New evidence indicates that more than 10,300 illegal ballots were cast in Georgia during the November 2020 election, a number that is likely to rise over the coming months
In Georgia, there was both an “audit” and a statewide recount confirming Biden’s victory, but ignored was evidence that tens of thousands of Georgians potentially voted illegally.
Under Georgia law, residents must vote in the county in which they reside, unless they changed their residence within 30 days of the election. As Jake Evans, a well-known Atlanta election lawyer, said, outside of the 30-day grace period, if people vote in a county in which they no longer reside, “Their vote in that county would be illegal.”
Soon after the November election, Mark Davis, the president of Data Productions Inc. and an expert in voter data analytics and residency issues, obtained data from the National Change of Address (NCOA) database that identified Georgia residents who had confirmed moves with the U.S. Postal Service.
After excluding moves with effective dates within 30 days of the general election, and by using data available from the Georgia Secretary of State’s Office, Davis identified nearly 35,000 Georgia voters who indicated they had moved from one Georgia county to another, but then voted in the 2020 general election in the county from which they had moved.
“It was disconcerting to see the media and the courts largely ignore serious issues like these, especially since the data I was seeing showed very legitimate issues,” Davis said. But he continued quietly working on the issue, working to identify illegal votes.
In May of 2021, Davis says he received an updated voter database from the Gregoria Secretary of State’s office. “I imported the data and compared voter’s addresses to the NCOA information I processed in November,” Davis said.
When Davis ran the data, he found that, of the approximately 35,000 Georgians who indicated they had moved from one county to another county more than 30 days before the November general election, as of May, more than 10,300 had updated their voter registration information, providing the secretary of state the exact address they had previously provided to the USPS, the Federalist reported. Those same 10,000-plus individuals all also cast ballots in the county in which they had previously lived.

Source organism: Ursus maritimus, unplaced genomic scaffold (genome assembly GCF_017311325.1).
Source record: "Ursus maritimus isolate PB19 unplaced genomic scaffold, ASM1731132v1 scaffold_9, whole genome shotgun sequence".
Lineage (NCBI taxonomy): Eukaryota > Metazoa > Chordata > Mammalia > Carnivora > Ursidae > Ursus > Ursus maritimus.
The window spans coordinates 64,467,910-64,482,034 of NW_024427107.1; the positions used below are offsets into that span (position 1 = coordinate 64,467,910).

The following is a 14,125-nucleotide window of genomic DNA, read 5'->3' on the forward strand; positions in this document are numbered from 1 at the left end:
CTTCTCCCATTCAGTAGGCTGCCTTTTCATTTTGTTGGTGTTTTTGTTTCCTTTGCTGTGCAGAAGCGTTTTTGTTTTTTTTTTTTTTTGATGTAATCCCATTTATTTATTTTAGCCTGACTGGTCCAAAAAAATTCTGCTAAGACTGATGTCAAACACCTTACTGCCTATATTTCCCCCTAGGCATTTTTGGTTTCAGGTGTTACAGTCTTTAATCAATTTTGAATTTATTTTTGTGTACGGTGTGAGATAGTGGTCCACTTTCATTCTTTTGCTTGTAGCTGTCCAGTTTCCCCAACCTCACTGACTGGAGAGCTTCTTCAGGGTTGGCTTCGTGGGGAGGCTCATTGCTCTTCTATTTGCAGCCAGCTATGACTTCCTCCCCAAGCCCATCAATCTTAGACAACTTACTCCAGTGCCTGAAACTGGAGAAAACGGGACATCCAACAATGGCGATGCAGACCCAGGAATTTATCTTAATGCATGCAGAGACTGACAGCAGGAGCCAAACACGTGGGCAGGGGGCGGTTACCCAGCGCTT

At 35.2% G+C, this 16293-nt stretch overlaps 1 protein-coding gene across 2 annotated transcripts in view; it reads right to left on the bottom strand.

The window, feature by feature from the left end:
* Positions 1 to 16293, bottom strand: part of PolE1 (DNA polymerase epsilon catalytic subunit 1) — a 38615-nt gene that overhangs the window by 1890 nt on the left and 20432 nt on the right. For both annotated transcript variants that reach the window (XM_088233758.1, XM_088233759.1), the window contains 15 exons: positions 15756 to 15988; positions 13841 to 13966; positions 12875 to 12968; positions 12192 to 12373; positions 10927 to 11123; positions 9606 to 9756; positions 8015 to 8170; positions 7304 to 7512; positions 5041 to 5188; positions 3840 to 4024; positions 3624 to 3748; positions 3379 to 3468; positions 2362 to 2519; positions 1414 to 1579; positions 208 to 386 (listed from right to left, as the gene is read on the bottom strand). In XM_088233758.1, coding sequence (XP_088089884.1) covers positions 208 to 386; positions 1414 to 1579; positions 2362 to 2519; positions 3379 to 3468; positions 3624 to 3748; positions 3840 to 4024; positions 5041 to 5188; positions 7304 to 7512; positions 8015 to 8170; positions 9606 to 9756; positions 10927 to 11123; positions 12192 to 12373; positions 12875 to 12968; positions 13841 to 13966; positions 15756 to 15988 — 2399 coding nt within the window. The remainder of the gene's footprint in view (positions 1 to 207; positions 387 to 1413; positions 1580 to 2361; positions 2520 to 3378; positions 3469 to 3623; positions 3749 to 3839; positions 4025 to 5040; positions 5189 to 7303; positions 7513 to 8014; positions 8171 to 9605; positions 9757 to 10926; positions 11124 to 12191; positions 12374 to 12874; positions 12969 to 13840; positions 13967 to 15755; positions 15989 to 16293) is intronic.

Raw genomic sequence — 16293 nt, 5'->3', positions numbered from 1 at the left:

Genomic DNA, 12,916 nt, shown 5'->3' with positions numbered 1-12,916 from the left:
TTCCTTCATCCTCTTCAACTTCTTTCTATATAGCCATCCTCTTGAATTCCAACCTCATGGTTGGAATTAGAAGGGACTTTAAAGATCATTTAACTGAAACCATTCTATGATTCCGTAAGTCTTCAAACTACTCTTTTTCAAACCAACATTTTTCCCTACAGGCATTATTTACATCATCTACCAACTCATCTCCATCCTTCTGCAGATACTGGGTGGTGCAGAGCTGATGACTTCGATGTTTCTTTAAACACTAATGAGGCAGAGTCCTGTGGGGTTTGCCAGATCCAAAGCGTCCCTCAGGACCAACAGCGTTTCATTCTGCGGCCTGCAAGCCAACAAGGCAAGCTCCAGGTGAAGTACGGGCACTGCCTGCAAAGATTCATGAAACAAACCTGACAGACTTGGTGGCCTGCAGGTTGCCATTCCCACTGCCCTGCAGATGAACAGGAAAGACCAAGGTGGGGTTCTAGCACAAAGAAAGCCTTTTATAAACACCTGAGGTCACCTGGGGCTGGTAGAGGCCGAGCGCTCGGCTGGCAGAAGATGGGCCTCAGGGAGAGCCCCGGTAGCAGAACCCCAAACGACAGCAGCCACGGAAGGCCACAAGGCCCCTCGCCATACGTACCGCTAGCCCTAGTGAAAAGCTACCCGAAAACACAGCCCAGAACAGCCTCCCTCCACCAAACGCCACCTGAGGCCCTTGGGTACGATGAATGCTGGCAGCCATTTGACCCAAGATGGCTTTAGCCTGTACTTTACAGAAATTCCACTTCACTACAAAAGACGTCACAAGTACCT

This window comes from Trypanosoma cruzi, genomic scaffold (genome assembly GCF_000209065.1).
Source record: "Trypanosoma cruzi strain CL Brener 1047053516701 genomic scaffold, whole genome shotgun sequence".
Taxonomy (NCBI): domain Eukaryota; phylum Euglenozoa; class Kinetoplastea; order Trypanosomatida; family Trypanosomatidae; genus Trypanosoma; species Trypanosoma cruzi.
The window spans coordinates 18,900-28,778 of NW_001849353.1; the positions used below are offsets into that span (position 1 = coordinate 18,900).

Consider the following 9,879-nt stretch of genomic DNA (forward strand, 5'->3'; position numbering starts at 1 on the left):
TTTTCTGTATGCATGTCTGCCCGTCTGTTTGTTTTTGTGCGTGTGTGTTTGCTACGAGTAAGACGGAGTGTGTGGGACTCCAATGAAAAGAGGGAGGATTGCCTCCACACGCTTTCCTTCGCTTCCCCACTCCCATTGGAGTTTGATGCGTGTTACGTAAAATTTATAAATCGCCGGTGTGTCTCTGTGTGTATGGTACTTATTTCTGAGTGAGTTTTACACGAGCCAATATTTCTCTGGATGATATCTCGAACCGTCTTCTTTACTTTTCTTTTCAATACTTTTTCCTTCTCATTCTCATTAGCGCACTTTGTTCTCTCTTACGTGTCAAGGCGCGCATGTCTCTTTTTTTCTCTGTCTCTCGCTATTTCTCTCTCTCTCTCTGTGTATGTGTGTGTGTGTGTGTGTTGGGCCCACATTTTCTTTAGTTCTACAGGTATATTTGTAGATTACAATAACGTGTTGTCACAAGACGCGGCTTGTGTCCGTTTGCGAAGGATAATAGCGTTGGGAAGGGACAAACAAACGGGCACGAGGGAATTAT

“That number continues to increase every day as more and more people update their registrations,” Davis said. “I have little doubt that the total number will eventually meet and then exceed President Biden’s margin of victory in Georgia.”
Davis’s work is consistent with an earlier analysis conducted by the Voter Integrity Project (VIP) which showed more than 20,000 people who voted in Georgia did not meet the state’s residency requirements.
“These issues were absolutely systemic,” Davis stressed, noting “they occurred in every county in the state, in every state house, state senate, and in every congressional district in the state.”
Jake Evans, who holds the distinction of being the only lawyer in Georgia history to successfully overturn two elections in the same race, concurred with Davis.
Under Georgia law, Evans explained, “an election should be overturned either if (1) more votes than decided the election were illegal, wrongfully rejected or irregular, or (2) when there were systemic irregularities that cast in doubt the results of the election.”
Davis’s data proves significant because critics of Trump’s challenge to the certification of Georgia’s election results framed the NCOA information as either unreliable or of an insufficient magnitude to cast the outcome of the election in doubt. But by updating their voter registration information with the same address as contained in the NCOA database, the voters themselves have established the reliability of that information, Margot Cleveland writes.